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[whitespace] 'Dance Machine'
Shake Your Moneymaker: 'Dance Machine' is one of the selections for this year's fest.

Don't Call Them Tiny

The films at this weekend's 'Best of Microcinema' festival may be short, but they still pack a punch

By Rebecca Patt

It's that time of year again when Hollywood trots out its honors material--just in time for Oscar consideration, of course. No matter how you slice it, that means sitting through two, three, three-plus hours of the usual suspects working overtime to be "important."

Maybe they need to study up at the Rio this weekend. Because most of the short films at the Best of Microcinema festival on Sunday have something just as interesting to say as any of Hollywood's top picks, and they manage to say it about 145 minutes quicker.

At one to 11 minutes each, these films cut straight to the soul of wit and deliver concentrated jolts of entertainment. The majority are riveting, provocative and, at times, shocking and hilarious.

"What I like about short films is that it's truly a challenge to express yourself in 30 seconds or 15 minutes," says Joel Bachar, producer of Microcinema/Independent Exposure, an alternative film showcase he started in 1996 in Seattle that has since spread to 37 countries.

The short film screening at the Rio is the "Best of 2002." These films are gleaned from the popular monthly series of shorts Bachar has been presenting since May at the 111 Minna Gallery space in San Francisco. They have also been seen at far-flung theaters elsewhere around the world.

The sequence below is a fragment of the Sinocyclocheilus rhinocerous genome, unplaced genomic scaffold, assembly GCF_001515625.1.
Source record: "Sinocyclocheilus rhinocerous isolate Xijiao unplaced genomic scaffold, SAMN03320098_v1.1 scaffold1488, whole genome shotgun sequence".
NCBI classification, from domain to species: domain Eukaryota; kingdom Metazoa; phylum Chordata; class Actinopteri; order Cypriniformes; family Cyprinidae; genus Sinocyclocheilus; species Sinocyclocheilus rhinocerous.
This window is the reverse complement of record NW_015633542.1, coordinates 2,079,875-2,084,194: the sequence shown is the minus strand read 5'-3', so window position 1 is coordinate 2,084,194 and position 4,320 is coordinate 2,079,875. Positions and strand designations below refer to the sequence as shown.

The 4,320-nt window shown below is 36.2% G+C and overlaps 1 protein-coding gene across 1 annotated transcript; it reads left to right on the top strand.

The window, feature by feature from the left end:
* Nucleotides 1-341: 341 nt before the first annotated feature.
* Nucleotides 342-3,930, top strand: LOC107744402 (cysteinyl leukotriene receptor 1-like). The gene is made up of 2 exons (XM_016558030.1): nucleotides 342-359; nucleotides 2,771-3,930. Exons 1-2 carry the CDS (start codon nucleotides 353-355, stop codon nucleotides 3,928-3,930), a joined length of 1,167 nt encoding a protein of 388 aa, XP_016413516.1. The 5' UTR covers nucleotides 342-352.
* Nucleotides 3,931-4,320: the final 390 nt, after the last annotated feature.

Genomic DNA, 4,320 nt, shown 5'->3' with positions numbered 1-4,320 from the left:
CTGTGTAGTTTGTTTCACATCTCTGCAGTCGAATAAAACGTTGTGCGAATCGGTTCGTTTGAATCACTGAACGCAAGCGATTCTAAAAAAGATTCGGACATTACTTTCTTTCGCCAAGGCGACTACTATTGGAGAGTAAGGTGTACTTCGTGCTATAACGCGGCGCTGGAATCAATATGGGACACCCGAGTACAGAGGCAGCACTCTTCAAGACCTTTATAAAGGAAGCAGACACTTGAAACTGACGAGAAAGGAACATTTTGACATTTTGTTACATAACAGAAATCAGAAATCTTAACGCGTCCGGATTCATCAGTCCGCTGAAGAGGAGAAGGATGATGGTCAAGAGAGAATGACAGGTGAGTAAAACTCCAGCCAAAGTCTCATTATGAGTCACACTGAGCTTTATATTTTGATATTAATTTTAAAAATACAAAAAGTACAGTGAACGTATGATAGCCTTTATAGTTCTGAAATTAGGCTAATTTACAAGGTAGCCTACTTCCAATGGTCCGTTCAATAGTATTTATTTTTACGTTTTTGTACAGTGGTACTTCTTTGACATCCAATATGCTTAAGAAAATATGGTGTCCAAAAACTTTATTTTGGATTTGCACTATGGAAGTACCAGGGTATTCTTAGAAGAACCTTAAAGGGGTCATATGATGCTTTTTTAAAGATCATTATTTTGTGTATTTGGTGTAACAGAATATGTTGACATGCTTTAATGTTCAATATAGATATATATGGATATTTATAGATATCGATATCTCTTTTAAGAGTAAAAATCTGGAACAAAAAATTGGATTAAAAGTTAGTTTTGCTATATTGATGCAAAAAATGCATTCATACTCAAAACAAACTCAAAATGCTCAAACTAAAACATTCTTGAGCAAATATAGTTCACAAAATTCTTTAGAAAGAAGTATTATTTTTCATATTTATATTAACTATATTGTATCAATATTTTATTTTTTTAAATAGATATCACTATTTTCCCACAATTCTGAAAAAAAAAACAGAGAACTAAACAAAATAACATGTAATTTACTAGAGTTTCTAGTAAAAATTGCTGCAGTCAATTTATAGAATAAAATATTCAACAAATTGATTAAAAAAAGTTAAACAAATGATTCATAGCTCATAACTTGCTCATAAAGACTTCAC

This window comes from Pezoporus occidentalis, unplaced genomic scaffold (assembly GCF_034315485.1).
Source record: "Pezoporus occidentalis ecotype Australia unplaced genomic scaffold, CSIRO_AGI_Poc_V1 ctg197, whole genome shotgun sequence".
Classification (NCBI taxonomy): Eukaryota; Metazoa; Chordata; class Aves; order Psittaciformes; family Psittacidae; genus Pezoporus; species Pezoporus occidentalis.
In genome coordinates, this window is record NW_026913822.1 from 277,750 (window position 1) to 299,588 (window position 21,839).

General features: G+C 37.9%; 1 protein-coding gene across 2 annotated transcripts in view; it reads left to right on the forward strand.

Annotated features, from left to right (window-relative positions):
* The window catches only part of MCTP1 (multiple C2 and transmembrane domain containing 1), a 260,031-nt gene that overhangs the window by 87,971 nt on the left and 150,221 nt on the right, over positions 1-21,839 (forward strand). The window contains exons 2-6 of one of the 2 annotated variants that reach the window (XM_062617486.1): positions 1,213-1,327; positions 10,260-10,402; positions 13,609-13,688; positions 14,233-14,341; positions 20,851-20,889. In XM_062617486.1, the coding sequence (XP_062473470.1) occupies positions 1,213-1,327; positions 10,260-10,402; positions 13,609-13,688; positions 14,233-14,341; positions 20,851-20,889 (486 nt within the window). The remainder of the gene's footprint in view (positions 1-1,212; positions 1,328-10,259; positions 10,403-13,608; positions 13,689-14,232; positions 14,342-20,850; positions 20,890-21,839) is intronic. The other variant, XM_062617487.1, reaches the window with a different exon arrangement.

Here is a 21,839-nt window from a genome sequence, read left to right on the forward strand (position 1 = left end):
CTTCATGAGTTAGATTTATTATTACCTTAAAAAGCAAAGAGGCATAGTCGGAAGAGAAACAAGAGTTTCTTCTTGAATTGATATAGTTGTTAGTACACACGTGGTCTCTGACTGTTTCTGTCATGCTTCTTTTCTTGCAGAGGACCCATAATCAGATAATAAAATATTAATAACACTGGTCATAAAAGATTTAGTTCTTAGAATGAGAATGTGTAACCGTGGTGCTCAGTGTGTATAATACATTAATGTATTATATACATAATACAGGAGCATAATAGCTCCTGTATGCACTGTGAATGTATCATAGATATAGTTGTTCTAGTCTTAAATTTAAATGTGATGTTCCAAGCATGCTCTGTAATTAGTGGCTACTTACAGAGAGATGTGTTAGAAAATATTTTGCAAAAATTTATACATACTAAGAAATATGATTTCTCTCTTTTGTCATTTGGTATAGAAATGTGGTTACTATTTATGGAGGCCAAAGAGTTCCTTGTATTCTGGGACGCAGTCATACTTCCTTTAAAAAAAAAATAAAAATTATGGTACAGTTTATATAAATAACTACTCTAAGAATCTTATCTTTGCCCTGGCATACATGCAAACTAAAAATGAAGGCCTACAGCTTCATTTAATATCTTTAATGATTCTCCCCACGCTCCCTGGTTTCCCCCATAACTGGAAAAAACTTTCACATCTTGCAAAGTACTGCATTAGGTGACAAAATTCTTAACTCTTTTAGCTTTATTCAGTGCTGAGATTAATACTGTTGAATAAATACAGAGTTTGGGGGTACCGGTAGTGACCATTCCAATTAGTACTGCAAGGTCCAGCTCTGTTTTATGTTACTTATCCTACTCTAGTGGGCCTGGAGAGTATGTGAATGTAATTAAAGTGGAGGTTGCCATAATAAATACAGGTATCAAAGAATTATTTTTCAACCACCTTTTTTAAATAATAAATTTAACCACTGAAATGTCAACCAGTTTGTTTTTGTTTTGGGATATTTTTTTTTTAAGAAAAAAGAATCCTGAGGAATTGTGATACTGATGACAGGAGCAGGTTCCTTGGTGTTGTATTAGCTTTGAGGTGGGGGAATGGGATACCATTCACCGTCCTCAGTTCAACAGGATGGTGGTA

Man of Steelers

The films include Icarus of Pittsburgh, a strange and brilliant look at the exploits of Archie McNally, who is known as the greatest Pittsburgh Steelers fan ever for his attempt, using a suit of his construction, to fly up to heaven to visit his dead father during the 1979 AFC championship game. Other standout films are Right Road Lost, a documentary about how serving in the Gulf War devastated the life of Mexican-American artist Phil Rios, and Timmy's Wish, a twisted comedy about an ax-wielding Jesus.

Bachar says he's not out to please everybody every time, and he intentionally picks films that are going to push people's buttons.

"I think within any program not everybody is going to like everything, but there is going to be something for everybody," he says.

The "Best of 2002" kicks off a new film series at the Rio called First Sunday @ Seven. Laurence Bedford, owner of the Rio, has now dedicated the first Sunday of each month at 7pm to showing the avant-garde and underground films that Bachar curates internationally. Viewers can also look forward to local artists, musicians and performers for entertainment before the show and during intermission.

"Expect wacky surprises," says entertainment coordinator Jesse Rose DeRooy.

Microcinema/Independent Exposure "Best of 2000" at the Rio Theatre, 1205 Soquel Ave., Santa Cruz; Sunday, Dec. 1, 7pm. Admission is $5. For more info, visit www.riotheatre.com and www.microcinema.com.

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From the November 27-December 4, 2002 issue of Metro Santa Cruz.

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